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1998-05-18 07:55:47


Getting Rid of the Old Maid: Insurance Industry Armageddon



The insurance industry will be devastated if courts hold the industry mainly responsible for y2k. One industry insider calls it "armgeddon."

But most insurance companies are not writing in y2k exclusions. The competition for premium money is too fierce.

So, they want it both ways: our money up front and an inplied escape clause on the back end. This comes as no surprise.

All this assumes that the industry will still exist in 2000. But when the computers go down, why will insurance companies still be standing? When the bank runs begin in 1999, why should insurance companies expect premium money to keep flowing in? Those that sold cash value life insurance that can be borrowed at a low interest rate will experience mini-bank runs.

This is from BUSINESS TODAY (May 17).

* * * * * * *

Year 2000 for insurance companies: Armageddon or no big deal?

Beneath the hubbub over whether the world's computer systems will be ready for the new millennium lies a much scarier question for the insurance industry: Who will pay for the damages if they aren't? Just as predictions for the impact of the millennium bug range from doomsday scenarios to "What, me worry?," insurance forecasts also diverge widely. . . .

Policyholders should be responsible for at least trying to fix their systems, insurers believe. "It's not sufficient to do nothing and turn it back into an insurance claim," said Dale Miller, a partner with Chicago law firm Lord, Bissell & Brook. "When your house is burning, you call the fire department; you don't let it burn and then file an insurance claim," he said.

"We don't believe it's an insurance problem," said Steven Goldstein, a spokesman for the Insurance Information Institute, a trade group. "As insurers, we are working with our clients to help them become year-2000 compliant. But they have to put forth a good faith effort." . . .

Nancy James, principal of the N.P. James Insurance Agency in Concord, Mass., believes it's clear that "insurance was never intended to give Year 2000 coverage. No premiums were ever collected for it."

But that doesn't mean there won't be attempts to recover damages from insurers, James warned. "What if the government determines Y2K is a (computer) virus?" Those are generally covered under commercial insurance policies. Or what, she asked, if the government declares the Year 2000 fallout a natural disaster, to allow small businesses to qualify for loans to clear up the mess. "That could trigger coverage we otherwise hadn't anticipated," she said.

James and others believe insurers haven't yet done enough to limit their potential liability, however, while the trial lawyers are already planning their attacks.

"The most prepared element of society is the legal profession," said Brian O'Hara, president and chief executive of Exel Ltd. (XL) a Bermuda-based reinsurer. "They are massing the forces at the border."

Insurers have been reluctant to exclude Year 2000-related coverage from policies because of the soft commercial insurance market. Premium growth for commercial insurers is so hard to come by that few are willing to lose business because of a nebulous liability that might not come to pass. . . .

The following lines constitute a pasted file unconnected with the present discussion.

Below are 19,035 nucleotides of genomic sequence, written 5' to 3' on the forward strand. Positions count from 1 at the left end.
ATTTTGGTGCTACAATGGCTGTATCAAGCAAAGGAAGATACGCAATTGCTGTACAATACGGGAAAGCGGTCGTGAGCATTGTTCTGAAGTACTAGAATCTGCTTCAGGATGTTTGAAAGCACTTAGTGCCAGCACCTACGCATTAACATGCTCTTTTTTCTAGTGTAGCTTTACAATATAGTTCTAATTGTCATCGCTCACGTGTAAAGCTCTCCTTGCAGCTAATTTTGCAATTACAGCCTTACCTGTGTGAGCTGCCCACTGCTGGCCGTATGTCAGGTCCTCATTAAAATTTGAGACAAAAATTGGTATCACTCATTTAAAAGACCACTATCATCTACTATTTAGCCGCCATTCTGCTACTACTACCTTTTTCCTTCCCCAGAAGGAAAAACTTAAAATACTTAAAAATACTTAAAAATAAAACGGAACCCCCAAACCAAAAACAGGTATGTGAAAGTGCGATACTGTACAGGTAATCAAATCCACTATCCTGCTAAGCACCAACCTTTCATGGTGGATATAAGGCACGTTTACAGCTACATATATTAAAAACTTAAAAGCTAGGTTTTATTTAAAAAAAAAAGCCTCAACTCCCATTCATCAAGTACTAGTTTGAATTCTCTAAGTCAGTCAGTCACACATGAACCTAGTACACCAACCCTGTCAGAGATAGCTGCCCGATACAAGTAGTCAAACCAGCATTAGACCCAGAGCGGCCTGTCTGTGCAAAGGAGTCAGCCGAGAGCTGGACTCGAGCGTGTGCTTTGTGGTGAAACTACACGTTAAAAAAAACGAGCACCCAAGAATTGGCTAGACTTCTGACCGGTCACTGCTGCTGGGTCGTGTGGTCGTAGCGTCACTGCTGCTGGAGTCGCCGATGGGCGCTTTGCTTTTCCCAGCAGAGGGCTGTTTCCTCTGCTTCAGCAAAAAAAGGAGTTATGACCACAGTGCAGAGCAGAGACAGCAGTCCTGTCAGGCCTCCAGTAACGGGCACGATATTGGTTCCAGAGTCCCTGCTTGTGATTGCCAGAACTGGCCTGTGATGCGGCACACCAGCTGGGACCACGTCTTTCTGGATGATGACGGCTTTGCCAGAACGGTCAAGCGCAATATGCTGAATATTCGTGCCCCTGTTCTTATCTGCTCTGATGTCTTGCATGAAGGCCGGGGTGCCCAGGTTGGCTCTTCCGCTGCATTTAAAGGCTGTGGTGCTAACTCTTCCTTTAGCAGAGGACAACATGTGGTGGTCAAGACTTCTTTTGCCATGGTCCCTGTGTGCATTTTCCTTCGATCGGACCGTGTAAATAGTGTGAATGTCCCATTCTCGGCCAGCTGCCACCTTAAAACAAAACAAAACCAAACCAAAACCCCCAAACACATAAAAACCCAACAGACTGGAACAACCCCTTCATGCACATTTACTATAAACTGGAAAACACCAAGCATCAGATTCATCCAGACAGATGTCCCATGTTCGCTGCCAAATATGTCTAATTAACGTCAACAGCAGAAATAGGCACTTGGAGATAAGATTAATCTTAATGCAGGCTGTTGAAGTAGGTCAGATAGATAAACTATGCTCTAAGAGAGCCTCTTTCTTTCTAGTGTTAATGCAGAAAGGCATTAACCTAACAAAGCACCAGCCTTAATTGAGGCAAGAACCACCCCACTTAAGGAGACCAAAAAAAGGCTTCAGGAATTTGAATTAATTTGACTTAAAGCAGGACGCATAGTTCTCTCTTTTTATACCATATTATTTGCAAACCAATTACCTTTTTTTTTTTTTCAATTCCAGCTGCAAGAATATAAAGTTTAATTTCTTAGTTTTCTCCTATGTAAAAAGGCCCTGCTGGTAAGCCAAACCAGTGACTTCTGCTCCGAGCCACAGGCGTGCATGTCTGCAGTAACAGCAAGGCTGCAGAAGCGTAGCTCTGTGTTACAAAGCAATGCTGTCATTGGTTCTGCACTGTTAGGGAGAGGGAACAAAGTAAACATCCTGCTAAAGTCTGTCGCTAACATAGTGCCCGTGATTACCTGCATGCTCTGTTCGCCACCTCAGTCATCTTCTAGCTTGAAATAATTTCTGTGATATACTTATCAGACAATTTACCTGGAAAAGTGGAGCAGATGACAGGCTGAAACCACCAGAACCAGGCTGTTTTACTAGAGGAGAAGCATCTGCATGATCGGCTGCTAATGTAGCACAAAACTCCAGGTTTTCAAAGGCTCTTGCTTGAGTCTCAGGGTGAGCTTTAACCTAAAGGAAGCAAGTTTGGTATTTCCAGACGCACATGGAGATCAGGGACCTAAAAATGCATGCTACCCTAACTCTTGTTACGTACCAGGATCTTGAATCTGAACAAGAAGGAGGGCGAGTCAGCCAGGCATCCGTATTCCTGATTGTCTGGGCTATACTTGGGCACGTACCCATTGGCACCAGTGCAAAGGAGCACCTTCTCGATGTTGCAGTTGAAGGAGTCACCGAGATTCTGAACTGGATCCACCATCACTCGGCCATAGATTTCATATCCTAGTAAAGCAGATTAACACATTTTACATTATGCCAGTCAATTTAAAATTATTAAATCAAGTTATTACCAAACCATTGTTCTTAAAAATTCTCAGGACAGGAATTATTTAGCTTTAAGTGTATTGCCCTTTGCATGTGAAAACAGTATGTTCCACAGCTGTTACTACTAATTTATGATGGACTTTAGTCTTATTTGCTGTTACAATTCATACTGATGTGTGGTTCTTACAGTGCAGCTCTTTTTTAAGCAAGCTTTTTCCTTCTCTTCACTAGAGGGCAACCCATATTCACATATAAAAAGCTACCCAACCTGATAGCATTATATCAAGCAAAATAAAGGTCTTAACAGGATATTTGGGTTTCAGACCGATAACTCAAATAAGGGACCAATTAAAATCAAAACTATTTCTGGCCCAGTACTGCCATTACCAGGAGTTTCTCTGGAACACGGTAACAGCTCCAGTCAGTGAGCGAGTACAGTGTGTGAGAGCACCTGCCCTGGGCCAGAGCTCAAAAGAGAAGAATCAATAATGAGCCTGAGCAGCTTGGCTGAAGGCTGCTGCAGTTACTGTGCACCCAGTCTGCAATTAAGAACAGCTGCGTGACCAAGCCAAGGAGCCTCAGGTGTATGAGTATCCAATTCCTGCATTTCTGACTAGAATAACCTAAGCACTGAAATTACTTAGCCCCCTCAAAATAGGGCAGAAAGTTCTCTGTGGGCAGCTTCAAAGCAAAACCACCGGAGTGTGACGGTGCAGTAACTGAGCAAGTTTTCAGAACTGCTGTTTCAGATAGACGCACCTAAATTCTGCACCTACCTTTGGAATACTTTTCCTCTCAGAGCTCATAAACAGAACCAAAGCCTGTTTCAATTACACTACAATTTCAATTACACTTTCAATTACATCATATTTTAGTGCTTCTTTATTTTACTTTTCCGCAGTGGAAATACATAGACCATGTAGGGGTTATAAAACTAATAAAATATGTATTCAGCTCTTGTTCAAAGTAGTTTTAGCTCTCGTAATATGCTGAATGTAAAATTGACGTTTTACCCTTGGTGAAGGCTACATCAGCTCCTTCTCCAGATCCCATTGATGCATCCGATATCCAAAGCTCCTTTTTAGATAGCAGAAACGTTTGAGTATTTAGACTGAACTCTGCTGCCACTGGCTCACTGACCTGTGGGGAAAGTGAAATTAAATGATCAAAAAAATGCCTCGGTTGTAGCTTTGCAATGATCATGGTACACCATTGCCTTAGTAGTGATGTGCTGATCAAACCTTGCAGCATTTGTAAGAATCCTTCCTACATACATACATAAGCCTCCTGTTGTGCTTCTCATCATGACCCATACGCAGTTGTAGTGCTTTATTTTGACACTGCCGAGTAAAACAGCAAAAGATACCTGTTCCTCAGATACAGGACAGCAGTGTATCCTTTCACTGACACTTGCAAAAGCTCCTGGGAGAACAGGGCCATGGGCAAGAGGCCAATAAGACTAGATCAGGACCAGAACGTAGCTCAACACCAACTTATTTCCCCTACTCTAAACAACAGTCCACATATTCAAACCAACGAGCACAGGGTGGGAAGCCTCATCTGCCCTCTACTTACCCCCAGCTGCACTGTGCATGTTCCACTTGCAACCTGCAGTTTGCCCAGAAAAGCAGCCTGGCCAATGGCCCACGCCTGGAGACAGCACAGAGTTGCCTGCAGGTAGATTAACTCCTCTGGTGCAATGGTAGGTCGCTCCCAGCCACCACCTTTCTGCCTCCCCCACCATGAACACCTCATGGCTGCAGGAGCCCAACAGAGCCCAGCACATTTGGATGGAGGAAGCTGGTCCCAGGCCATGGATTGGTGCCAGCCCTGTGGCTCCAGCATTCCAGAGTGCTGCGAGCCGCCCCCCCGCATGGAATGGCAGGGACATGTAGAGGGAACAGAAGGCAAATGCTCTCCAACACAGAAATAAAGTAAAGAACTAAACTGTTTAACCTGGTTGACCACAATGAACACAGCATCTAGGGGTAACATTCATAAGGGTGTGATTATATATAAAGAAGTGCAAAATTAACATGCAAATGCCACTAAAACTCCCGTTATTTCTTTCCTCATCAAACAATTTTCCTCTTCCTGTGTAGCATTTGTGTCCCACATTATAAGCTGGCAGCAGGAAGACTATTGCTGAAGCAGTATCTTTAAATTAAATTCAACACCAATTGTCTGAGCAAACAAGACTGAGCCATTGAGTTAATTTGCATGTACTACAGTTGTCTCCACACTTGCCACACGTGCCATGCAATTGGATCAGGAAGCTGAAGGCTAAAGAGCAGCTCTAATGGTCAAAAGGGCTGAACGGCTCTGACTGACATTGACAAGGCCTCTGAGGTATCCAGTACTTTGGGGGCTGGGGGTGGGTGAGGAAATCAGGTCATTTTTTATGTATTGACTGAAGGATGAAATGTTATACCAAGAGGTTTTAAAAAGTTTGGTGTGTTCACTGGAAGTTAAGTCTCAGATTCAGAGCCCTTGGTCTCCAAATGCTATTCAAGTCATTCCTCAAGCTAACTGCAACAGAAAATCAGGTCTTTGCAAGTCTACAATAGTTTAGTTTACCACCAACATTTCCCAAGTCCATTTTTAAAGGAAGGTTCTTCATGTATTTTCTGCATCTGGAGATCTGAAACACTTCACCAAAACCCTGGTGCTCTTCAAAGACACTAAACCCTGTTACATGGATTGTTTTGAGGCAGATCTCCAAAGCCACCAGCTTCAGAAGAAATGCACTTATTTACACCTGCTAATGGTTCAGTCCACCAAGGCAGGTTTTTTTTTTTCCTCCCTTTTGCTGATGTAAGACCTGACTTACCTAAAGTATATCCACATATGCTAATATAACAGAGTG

Jay Cohen, an analyst at Merrill Lynch & Co., said companies are addressing it with boilerplate language, saying they are "unable to determine" at the present time whether Year 2000 liability would have a material effect on them.

Attorneys for policyholders and potential plaintiffs, however, like to equate the issue with the liability insurers faced from asbestos and environmental claims stemming from policies they wrote in the 1950s.

That scares insurers. They thought policy exclusions limited their liabilities on asbestos and environmental cleanups, but courts ruled against them. At the end of 1997, paid and unpaid claims for asbestos and environmental pollution totaled an estimated $58 billion. . . .

But time is running out. "Policy renewal periods and other considerations leave little time for further loss mitigation and few firms have taken aggressive steps to manage the exposure," Moody's Investors Service wrote in an upcoming report. . . .

Beyond that, insurers could face claims under business interruption policies. And companies that write liability coverage for company officers and directors could encounter claims from shareholders seeking compensation for a drop in the price of a stock if a computer breakdown interrupts business. . . .

Insurers could help their cause by communicating better with policyholders, according to Miller of Tillinghast Towers-Perrin. "Policy disputes come up because there's confusion," he said. Policyholders who "understand the ground rules" are less likely to contest a denial of claims, he said.

Others believe that might be wishful thinking. According to James of the N.P. James Agency, the American Bar Association's committee on insurance coverage litigation has prepared 51 pages of instructions telling attorneys how to win fights over claims.

Sheffield, of A.M. Best, sees no reason to panic, yet. "I like to think the expense is going to be borne by businesses that did or didn't address the problem," he said. "I hope the industry isn't going to bear the cost. If the courts end up doing that, it could create Armageddon for the industry."


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